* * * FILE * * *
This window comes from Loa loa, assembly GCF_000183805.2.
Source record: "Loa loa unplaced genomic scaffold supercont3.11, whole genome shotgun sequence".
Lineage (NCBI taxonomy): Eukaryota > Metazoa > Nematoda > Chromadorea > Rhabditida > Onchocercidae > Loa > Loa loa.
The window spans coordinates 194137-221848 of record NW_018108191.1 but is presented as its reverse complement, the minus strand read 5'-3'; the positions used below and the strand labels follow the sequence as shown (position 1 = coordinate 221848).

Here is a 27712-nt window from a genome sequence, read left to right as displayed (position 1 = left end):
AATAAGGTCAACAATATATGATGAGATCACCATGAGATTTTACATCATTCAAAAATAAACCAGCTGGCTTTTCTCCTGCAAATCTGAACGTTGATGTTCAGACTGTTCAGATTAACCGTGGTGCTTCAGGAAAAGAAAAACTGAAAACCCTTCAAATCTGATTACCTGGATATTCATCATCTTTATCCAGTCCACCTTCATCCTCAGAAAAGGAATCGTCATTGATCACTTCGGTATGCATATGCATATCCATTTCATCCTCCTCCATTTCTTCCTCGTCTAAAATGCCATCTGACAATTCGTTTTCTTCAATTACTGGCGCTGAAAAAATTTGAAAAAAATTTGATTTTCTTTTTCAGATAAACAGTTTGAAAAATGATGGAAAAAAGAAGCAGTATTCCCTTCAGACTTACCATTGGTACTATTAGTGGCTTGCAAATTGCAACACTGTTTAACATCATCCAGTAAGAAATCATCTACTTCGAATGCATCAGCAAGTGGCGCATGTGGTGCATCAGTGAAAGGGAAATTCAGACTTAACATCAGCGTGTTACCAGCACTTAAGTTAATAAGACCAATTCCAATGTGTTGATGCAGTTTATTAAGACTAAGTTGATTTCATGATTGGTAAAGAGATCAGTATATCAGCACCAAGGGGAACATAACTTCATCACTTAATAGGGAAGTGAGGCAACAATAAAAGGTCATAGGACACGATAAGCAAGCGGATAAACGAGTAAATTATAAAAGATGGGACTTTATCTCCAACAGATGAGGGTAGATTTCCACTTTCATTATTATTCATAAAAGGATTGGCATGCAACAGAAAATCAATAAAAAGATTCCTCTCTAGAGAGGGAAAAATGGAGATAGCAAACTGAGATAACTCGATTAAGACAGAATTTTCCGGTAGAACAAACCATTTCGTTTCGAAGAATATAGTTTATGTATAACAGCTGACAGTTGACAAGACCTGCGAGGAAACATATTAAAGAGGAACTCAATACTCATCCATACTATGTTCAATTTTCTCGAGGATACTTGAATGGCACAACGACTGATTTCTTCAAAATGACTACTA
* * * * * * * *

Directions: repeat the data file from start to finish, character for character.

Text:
This window comes from Loa loa, assembly GCF_000183805.2.
Source record: "Loa loa unplaced genomic scaffold supercont3.11, whole genome shotgun sequence".
Lineage (NCBI taxonomy): Eukaryota > Metazoa > Nematoda > Chromadorea > Rhabditida > Onchocercidae > Loa > Loa loa.
The window spans coordinates 194137-221848 of record NW_018108191.1 but is presented as its reverse complement, the minus strand read 5'-3'; the positions used below and the strand labels follow the sequence as shown (position 1 = coordinate 221848).

Here is a 27712-nt window from a genome sequence, read left to right as displayed (position 1 = left end):
AATAAGGTCAACAATATATGATGAGATCACCATGAGATTTTACATCATTCAAAAATAAACCAGCTGGCTTTTCTCCTGCAAATCTGAACGTTGATGTTCAGACTGTTCAGATTAACCGTGGTGCTTCAGGAAAAGAAAAACTGAAAACCCTTCAAATCTGATTACCTGGATATTCATCATCTTTATCCAGTCCACCTTCATCCTCAGAAAAGGAATCGTCATTGATCACTTCGGTATGCATATGCATATCCATTTCATCCTCCTCCATTTCTTCCTCGTCTAAAATGCCATCTGACAATTCGTTTTCTTCAATTACTGGCGCTGAAAAAATTTGAAAAAAATTTGATTTTCTTTTTCAGATAAACAGTTTGAAAAATGATGGAAAAAAGAAGCAGTATTCCCTTCAGACTTACCATTGGTACTATTAGTGGCTTGCAAATTGCAACACTGTTTAACATCATCCAGTAAGAAATCATCTACTTCGAATGCATCAGCAAGTGGCGCATGTGGTGCATCAGTGAAAGGGAAATTCAGACTTAACATCAGCGTGTTACCAGCACTTAAGTTAATAAGACCAATTCCAATGTGTTGATGCAGTTTATTAAGACTAAGTTGATTTCATGATTGGTAAAGAGATCAGTATATCAGCACCAAGGGGAACATAACTTCATCACTTAATAGGGAAGTGAGGCAACAATAAAAGGTCATAGGACACGATAAGCAAGCGGATAAACGAGTAAATTATAAAAGATGGGACTTTATCTCCAACAGATGAGGGTAGATTTCCACTTTCATTATTATTCATAAAAGGATTGGCATGCAACAGAAAATCAATAAAAAGATTCCTCTCTAGAGAGGGAAAAATGGAGATAGCAAACTGAGATAACTCGATTAAGACAGAATTTTCCGGTAGAACAAACCATTTCGTTTCGAAGAATATAGTTTATGTATAACAGCTGACAGTTGACAAGACCTGCGAGGAAACATATTAAAGAGGAACTCAATACTCATCCATACTATGTTCAATTTTCTCGAGGATACTTGAATGGCACAACGACTGATTTCTTCAAAATGACTACTA